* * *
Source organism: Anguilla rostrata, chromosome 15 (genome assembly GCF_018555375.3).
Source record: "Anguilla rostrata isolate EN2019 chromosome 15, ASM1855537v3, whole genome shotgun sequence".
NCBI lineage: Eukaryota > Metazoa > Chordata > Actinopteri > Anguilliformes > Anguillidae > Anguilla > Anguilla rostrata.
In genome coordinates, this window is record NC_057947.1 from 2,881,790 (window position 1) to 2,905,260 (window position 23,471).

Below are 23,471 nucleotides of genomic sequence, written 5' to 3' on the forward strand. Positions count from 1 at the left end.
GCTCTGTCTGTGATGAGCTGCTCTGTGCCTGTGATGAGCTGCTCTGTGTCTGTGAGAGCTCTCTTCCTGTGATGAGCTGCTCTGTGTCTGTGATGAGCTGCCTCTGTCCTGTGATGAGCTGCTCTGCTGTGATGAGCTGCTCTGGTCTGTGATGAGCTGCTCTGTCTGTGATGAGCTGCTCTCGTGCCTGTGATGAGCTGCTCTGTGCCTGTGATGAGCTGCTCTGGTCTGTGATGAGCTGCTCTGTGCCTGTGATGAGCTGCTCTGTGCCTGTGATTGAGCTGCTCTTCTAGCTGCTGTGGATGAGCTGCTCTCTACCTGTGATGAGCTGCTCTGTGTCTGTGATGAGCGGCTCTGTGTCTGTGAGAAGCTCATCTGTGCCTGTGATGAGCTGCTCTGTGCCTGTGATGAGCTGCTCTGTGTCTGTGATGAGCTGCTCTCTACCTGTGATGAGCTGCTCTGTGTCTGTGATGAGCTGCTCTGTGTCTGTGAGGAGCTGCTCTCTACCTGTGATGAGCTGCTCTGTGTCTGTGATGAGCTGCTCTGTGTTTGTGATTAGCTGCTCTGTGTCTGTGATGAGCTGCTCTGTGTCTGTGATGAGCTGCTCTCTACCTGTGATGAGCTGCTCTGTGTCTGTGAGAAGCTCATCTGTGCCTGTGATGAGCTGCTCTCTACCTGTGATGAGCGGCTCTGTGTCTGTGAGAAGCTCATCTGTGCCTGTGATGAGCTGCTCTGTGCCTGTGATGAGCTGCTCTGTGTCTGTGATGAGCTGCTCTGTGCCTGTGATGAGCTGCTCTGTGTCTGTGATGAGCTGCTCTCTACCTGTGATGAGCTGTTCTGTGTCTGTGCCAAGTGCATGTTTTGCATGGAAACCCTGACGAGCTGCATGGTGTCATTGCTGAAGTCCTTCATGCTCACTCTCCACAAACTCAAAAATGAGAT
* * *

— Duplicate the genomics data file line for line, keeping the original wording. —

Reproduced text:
Source organism: Anguilla rostrata, chromosome 15 (genome assembly GCF_018555375.3).
Source record: "Anguilla rostrata isolate EN2019 chromosome 15, ASM1855537v3, whole genome shotgun sequence".
NCBI lineage: Eukaryota > Metazoa > Chordata > Actinopteri > Anguilliformes > Anguillidae > Anguilla > Anguilla rostrata.
In genome coordinates, this window is record NC_057947.1 from 2,881,790 (window position 1) to 2,905,260 (window position 23,471).

Below are 23,471 nucleotides of genomic sequence, written 5' to 3' on the forward strand. Positions count from 1 at the left end.
GCTCTGTCTGTGATGAGCTGCTCTGTGCCTGTGATGAGCTGCTCTGTGTCTGTGAGAGCTCTCTTCCTGTGATGAGCTGCTCTGTGTCTGTGATGAGCTGCCTCTGTCCTGTGATGAGCTGCTCTGCTGTGATGAGCTGCTCTGGTCTGTGATGAGCTGCTCTGTCTGTGATGAGCTGCTCTCGTGCCTGTGATGAGCTGCTCTGTGCCTGTGATGAGCTGCTCTGGTCTGTGATGAGCTGCTCTGTGCCTGTGATGAGCTGCTCTGTGCCTGTGATTGAGCTGCTCTTCTAGCTGCTGTGGATGAGCTGCTCTCTACCTGTGATGAGCTGCTCTGTGTCTGTGATGAGCGGCTCTGTGTCTGTGAGAAGCTCATCTGTGCCTGTGATGAGCTGCTCTGTGCCTGTGATGAGCTGCTCTGTGTCTGTGATGAGCTGCTCTCTACCTGTGATGAGCTGCTCTGTGTCTGTGATGAGCTGCTCTGTGTCTGTGAGGAGCTGCTCTCTACCTGTGATGAGCTGCTCTGTGTCTGTGATGAGCTGCTCTGTGTTTGTGATTAGCTGCTCTGTGTCTGTGATGAGCTGCTCTGTGTCTGTGATGAGCTGCTCTCTACCTGTGATGAGCTGCTCTGTGTCTGTGAGAAGCTCATCTGTGCCTGTGATGAGCTGCTCTCTACCTGTGATGAGCGGCTCTGTGTCTGTGAGAAGCTCATCTGTGCCTGTGATGAGCTGCTCTGTGCCTGTGATGAGCTGCTCTGTGTCTGTGATGAGCTGCTCTGTGCCTGTGATGAGCTGCTCTGTGTCTGTGATGAGCTGCTCTCTACCTGTGATGAGCTGTTCTGTGTCTGTGCCAAGTGCATGTTTTGCATGGAAACCCTGACGAGCTGCATGGTGTCATTGCTGAAGTCCTTCATGCTCACTCTCCACAAACTCAAAAATGAGAT